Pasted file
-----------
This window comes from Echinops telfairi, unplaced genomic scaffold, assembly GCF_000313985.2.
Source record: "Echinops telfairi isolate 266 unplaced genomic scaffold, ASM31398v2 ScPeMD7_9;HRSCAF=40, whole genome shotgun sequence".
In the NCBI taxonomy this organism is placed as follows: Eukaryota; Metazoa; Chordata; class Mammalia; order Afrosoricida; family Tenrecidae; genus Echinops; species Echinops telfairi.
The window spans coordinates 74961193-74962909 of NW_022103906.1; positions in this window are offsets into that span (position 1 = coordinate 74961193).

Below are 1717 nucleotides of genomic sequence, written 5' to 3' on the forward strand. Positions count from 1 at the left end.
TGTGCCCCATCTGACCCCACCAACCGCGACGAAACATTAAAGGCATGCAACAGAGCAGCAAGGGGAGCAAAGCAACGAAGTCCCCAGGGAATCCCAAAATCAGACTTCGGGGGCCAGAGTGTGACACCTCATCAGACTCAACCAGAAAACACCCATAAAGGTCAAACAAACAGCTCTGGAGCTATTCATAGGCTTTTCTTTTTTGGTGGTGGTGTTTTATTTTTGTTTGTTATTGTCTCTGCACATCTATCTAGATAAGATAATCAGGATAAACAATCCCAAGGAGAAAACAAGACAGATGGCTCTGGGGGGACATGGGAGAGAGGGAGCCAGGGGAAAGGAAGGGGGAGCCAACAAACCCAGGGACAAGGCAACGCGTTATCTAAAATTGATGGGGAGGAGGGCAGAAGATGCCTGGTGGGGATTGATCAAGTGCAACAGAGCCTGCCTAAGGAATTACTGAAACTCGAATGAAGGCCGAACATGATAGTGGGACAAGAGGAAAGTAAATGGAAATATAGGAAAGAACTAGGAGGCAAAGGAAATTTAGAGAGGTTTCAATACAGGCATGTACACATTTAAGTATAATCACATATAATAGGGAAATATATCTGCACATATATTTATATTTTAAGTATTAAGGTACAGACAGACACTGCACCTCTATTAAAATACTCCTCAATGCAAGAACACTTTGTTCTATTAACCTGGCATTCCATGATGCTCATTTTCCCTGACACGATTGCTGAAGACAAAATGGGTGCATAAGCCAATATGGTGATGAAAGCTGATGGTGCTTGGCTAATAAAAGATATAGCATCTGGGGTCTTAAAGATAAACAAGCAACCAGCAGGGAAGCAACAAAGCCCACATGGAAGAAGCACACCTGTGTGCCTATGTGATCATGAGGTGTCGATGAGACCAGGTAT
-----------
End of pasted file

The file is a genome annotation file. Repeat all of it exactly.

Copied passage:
This window comes from Echinops telfairi, unplaced genomic scaffold, assembly GCF_000313985.2.
Source record: "Echinops telfairi isolate 266 unplaced genomic scaffold, ASM31398v2 ScPeMD7_9;HRSCAF=40, whole genome shotgun sequence".
In the NCBI taxonomy this organism is placed as follows: Eukaryota; Metazoa; Chordata; class Mammalia; order Afrosoricida; family Tenrecidae; genus Echinops; species Echinops telfairi.
The window spans coordinates 74961193-74962909 of NW_022103906.1; positions in this window are offsets into that span (position 1 = coordinate 74961193).

Below are 1717 nucleotides of genomic sequence, written 5' to 3' on the forward strand. Positions count from 1 at the left end.
TGTGCCCCATCTGACCCCACCAACCGCGACGAAACATTAAAGGCATGCAACAGAGCAGCAAGGGGAGCAAAGCAACGAAGTCCCCAGGGAATCCCAAAATCAGACTTCGGGGGCCAGAGTGTGACACCTCATCAGACTCAACCAGAAAACACCCATAAAGGTCAAACAAACAGCTCTGGAGCTATTCATAGGCTTTTCTTTTTTGGTGGTGGTGTTTTATTTTTGTTTGTTATTGTCTCTGCACATCTATCTAGATAAGATAATCAGGATAAACAATCCCAAGGAGAAAACAAGACAGATGGCTCTGGGGGGACATGGGAGAGAGGGAGCCAGGGGAAAGGAAGGGGGAGCCAACAAACCCAGGGACAAGGCAACGCGTTATCTAAAATTGATGGGGAGGAGGGCAGAAGATGCCTGGTGGGGATTGATCAAGTGCAACAGAGCCTGCCTAAGGAATTACTGAAACTCGAATGAAGGCCGAACATGATAGTGGGACAAGAGGAAAGTAAATGGAAATATAGGAAAGAACTAGGAGGCAAAGGAAATTTAGAGAGGTTTCAATACAGGCATGTACACATTTAAGTATAATCACATATAATAGGGAAATATATCTGCACATATATTTATATTTTAAGTATTAAGGTACAGACAGACACTGCACCTCTATTAAAATACTCCTCAATGCAAGAACACTTTGTTCTATTAACCTGGCATTCCATGATGCTCATTTTCCCTGACACGATTGCTGAAGACAAAATGGGTGCATAAGCCAATATGGTGATGAAAGCTGATGGTGCTTGGCTAATAAAAGATATAGCATCTGGGGTCTTAAAGATAAACAAGCAACCAGCAGGGAAGCAACAAAGCCCACATGGAAGAAGCACACCTGTGTGCCTATGTGATCATGAGGTGTCGATGAGACCAGGTAT